The change has begun.
It is not some dramatic transformation of a "before/Shannon" and an "after/Shannon." Rather it is a change that occurs when blessed with the insight of a new and different perspective. The only noticeable change - to me - is a title placed before my name. I am "Miss" Shannon or just "Miss."
It was difficult for me to become accustomed to hearing such a formality attached to me. This assumes responsibility, respect and status.
It took me awhile to step into those shoes. Now I am comfortable with my new identity. I'm the white girl who lives in house across the road from the school. I am a teacher. I am a part of my community. This is my home.
After finishing my first term of teaching and making it through the holidays with my first case of homesickness, I have found that this place and the addition to my name are a part who I am now. I am succeeding in the acclimation process the Peace Corps literature speaks of. So the work begins.
I teach Life Skills to students' ages 11-16. Throughout my two years, I will cover communications; decision-making; adolescent sexuality and reproductive health. How to protect against sexually transmitted diseases and the spread of HIV/AIDS is a vital and difficult topic that I will also explore with my students.
The lessons that I have learned along my path in life and have taken for granted have become tools for my teaching. I face many challenges and obstacles; limited resources, a daunting illiteracy problem and a generation of teachers who still believe that corporal punishment is the best way to discipline unruly students.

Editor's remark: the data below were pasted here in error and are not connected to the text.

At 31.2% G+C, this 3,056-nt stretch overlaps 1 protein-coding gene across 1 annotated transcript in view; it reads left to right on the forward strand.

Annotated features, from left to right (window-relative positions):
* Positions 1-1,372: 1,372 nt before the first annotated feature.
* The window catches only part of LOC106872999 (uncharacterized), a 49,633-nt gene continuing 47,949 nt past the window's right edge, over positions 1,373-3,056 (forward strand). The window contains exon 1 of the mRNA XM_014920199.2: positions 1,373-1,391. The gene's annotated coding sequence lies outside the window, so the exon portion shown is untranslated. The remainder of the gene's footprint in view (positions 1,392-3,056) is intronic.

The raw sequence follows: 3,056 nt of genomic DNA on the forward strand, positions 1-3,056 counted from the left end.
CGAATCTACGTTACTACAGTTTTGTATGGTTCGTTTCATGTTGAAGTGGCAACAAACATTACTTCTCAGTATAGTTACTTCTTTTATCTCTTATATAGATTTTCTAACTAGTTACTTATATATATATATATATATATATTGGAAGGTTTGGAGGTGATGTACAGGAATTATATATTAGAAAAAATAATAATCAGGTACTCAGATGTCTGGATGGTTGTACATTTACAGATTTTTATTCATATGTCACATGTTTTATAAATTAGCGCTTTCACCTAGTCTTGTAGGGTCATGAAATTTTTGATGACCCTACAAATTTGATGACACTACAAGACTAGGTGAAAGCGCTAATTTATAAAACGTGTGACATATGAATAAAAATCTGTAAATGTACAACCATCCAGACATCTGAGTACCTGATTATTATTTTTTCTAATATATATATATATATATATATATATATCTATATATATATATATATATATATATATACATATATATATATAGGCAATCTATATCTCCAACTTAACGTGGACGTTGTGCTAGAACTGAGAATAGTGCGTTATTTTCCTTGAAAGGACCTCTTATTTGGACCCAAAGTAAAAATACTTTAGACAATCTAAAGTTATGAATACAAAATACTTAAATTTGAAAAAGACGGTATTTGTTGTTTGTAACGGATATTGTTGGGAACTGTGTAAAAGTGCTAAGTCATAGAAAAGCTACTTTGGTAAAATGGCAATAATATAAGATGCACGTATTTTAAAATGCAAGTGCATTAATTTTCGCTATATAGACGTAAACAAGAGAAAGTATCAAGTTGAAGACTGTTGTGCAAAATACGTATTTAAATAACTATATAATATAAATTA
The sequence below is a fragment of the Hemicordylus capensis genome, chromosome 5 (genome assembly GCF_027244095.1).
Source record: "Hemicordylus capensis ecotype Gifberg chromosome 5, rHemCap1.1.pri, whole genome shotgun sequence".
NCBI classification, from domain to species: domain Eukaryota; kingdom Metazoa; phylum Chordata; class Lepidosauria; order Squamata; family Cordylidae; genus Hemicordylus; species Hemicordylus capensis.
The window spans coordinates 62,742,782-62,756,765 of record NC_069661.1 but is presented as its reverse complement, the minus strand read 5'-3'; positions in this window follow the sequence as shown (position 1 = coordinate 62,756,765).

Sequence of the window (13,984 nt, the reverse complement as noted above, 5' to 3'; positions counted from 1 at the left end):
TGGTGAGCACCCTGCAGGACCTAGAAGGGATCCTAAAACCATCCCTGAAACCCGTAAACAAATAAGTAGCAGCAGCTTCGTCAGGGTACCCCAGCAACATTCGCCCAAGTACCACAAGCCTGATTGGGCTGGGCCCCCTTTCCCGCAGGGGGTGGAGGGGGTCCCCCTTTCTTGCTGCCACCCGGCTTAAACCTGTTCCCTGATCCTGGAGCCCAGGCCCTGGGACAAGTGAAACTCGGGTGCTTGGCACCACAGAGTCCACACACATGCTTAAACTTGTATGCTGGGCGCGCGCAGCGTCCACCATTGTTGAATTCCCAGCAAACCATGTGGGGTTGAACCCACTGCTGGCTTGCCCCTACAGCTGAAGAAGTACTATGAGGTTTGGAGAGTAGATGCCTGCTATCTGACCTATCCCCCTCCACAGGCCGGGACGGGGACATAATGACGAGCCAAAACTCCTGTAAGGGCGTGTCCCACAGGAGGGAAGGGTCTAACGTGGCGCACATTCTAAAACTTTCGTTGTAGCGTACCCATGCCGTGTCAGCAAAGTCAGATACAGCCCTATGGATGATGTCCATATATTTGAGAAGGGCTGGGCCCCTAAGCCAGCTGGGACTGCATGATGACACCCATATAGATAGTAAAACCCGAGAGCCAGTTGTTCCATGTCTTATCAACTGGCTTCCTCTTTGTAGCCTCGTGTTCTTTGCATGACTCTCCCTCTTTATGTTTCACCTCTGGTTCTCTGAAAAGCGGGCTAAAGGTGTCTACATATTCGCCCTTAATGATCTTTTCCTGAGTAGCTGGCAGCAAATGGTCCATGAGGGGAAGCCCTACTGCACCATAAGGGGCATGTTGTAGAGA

All my struggles fail in comparison to what my students carry on their shoulders and into the classroom. They greet me with smiles and a "good afternoon" despite the poverty, despite the lashes, despite the odds they have to beat just to survive. They are my inspiration.
Some days I have a hard time deciphering who is teaching whom.
Before I arrived in Guyana, I had no formal training as a teacher. I have a bachelor's of fine arts degree in drama/acting from the University of Montana. As someone who was once fearless in front of people, I found myself terrified to stand before a group of teenagers and teach them how to put on a condom. As my relationship with my students grows stronger my fears are put at ease.
I find that my differences are my best assets as a teacher. I have found no solutions to my dilemmas; rather I've discovered the thrills of inspiration over something as simple as the enthusiasm of playing an alphabet game. Small steps are a necessity in a slow paced environment where "just now" means anywhere from the next 15 minutes to the next day or the next couple months.
The Peace Corps experience is more than just the work you do. I live along the Essequibo Coast where one road carries you from one stelling (dock) town to another, connecting many small farming communities along the way. One side of the road is a landscape of beautiful rice fields and the other is the Atlantic Ocean. All complimented by a starry night sky and the friendly coconut trees waving their palm leaves.
My Guyanese friends invite me to their homes and cook up a mix of Creole and East Indian dishes. I go to market and buy fresh produce and whatever else I might need for the week. I exercise with a student in the mornings as the sun rises. I burn my trash in the yard, wash my clothes by hand and summon lizards to hang out in my house as bug control. That is why I am here, to teach and be a part of a culture so different from my own.
I celebrate every minute I am here. I cherish the lessons I learn, the relationships I am building and the opportunity to grow. I look forward to fulfilling the Peace Corps goals, but I know that when I return home I will be the one that has gotten the most from this opportunity. To open your eyes and your heart to the world is the most valuable lesson, one I hope to continue to teach and one that I hope to continue learning.
About the Peace Corps
The Peace Corps has its roots in January 1961, when President John F. Kennedy challenged a new generation of Americans to join "a grand and global alliance ... to fight tyranny, poverty, disease and war."